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Joined: Jun 2015
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Just about exactly six years ago I bought my Casio AP-650. I use it every day and I've been extremely happy with it.

For the past two days after playing for a while the sustain pedal mostly stops working, i.e. if holding the sustain pedal down and hitting a chord usually gives me sound for maybe ten seconds suddenly doing the same thing gives me about three seconds instead before it dies away. Turning the unit off and back on makes everything work again until the next time it quits, anywhere from five to twenty minutes later.

I cleaned the potentiometer and that didn't solve the problem, so now I'm looking at the connector where the wire from the pedals connects back to the main body of the piano. My theory (wild guess) is that maybe it has a poor solder joint there that the vibration from playing has finally broken loose so it's now just an intermittent connection.

Anyway, I may or may not be able to run this problem down and fix it, or I might kill it completely while trying to fix it.

Which leads me to my question:

I've only had two pianos so far. I started with a lower-end Casio CDP230 that I used for about six months to see if I was really interested in this whole piano playing thing, and then I sold that and upgraded to this AP-650 that I've been using ever since. I had sincerely hoped to get about twenty years out of this before I needed to replace it but now it looks like that won't be happening.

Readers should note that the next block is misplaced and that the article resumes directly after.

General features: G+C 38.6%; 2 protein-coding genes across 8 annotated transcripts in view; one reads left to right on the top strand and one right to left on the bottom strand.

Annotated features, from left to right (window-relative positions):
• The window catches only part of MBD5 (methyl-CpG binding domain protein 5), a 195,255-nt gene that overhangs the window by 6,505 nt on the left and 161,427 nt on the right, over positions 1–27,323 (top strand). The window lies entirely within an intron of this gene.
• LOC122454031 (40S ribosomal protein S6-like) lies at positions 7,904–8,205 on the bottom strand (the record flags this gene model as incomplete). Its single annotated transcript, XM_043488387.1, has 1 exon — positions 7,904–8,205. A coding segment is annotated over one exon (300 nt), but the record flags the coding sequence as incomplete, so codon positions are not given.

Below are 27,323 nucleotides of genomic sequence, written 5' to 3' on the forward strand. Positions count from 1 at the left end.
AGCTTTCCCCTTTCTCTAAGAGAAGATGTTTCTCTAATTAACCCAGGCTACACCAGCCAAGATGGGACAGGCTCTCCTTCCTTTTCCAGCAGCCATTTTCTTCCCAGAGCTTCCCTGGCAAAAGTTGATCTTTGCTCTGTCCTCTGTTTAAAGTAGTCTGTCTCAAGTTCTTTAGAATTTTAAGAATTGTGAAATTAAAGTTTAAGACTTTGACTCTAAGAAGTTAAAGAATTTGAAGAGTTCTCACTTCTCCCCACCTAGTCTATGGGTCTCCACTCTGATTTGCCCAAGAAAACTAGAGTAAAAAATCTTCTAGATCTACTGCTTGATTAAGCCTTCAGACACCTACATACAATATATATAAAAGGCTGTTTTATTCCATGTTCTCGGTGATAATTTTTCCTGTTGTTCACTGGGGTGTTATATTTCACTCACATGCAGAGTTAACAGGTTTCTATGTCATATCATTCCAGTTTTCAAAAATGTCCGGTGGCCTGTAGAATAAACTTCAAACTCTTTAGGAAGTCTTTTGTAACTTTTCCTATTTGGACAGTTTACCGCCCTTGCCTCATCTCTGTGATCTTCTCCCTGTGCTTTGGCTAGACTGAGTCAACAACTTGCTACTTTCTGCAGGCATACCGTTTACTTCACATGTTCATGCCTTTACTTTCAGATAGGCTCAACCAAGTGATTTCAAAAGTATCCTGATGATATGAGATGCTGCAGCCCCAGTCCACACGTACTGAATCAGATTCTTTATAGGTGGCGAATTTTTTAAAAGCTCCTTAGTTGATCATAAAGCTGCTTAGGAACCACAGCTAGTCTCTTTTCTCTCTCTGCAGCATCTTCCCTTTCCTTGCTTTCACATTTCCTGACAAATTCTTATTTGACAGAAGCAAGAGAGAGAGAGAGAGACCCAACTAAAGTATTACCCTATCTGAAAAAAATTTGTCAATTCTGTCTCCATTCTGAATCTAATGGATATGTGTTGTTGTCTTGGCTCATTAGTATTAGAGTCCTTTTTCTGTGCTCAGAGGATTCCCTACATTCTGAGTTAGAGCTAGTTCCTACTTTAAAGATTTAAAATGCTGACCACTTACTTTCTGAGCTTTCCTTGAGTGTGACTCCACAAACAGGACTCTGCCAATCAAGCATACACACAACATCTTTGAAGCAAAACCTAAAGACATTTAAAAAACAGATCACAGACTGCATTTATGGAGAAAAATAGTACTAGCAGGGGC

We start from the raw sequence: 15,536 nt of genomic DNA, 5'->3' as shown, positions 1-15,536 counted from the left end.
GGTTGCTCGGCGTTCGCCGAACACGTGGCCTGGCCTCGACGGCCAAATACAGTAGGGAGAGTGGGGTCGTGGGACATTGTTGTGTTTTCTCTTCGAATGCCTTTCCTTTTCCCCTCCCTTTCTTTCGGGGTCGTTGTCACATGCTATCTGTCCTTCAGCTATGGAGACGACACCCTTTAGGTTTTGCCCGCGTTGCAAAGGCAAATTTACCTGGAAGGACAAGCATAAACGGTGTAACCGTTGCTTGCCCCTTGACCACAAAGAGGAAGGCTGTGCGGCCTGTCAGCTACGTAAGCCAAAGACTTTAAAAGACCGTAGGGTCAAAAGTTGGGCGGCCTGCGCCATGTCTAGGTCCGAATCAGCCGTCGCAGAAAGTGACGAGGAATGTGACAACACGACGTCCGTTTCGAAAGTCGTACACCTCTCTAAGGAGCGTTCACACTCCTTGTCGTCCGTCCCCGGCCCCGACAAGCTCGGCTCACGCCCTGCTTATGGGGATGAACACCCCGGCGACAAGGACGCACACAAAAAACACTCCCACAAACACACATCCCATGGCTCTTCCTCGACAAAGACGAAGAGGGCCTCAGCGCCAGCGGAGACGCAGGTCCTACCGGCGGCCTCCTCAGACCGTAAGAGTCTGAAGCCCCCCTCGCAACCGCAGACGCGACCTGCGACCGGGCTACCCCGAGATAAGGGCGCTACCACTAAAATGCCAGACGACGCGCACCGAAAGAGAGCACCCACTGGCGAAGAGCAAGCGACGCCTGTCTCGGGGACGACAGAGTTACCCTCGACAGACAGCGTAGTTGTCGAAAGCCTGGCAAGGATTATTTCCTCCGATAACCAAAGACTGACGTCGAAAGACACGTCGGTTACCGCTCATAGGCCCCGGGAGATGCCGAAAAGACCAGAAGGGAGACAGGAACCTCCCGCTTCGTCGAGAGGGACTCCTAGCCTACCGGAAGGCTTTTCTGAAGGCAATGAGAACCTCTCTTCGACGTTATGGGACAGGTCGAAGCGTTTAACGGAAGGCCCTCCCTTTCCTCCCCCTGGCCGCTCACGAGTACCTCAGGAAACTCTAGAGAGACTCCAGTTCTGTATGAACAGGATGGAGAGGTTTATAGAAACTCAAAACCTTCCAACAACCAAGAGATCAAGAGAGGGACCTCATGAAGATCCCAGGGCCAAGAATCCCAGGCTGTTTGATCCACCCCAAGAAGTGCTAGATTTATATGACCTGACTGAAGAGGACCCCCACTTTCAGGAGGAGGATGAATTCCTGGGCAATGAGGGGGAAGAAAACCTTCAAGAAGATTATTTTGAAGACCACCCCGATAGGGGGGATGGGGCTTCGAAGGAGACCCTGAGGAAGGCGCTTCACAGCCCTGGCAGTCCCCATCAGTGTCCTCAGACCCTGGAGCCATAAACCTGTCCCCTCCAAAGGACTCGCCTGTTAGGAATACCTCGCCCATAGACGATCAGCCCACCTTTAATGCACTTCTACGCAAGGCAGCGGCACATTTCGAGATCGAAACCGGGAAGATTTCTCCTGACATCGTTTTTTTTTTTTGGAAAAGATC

Sigh.

Any recommendations for piano brands that will last a while? I just hate buying stuff that I have to throw out and re-purchase a few years down the road.


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My NU1 is 9years and a tad, no problems at all; but was serviced by Yamaha under warranty at 5 years, and myself last year in lockdown. Just from this self selecting forum user sample I venture that Yamaha are pretty durable, Kawai a non-starter, others no idea.

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Longevity is one of the decisive factors in the digital piano market that is rarely taken into account. In fact, and as an aside: it also makes acoustic pianos much more attractive in comparison ... *in the long run*.

Back to topic: The mid range Yamahas seem to do quite well indeed. Can't say too much about other brands - for Kawai I assume the wooden action instruments fare better than the others (am using a VPC1 every day since it came out, no issues whatsoever).

Valid data about longevity are very hard to come by. I assume the producers know quite a bit about it but they won't tell us... independent people in repair centres might be more willing to share their information.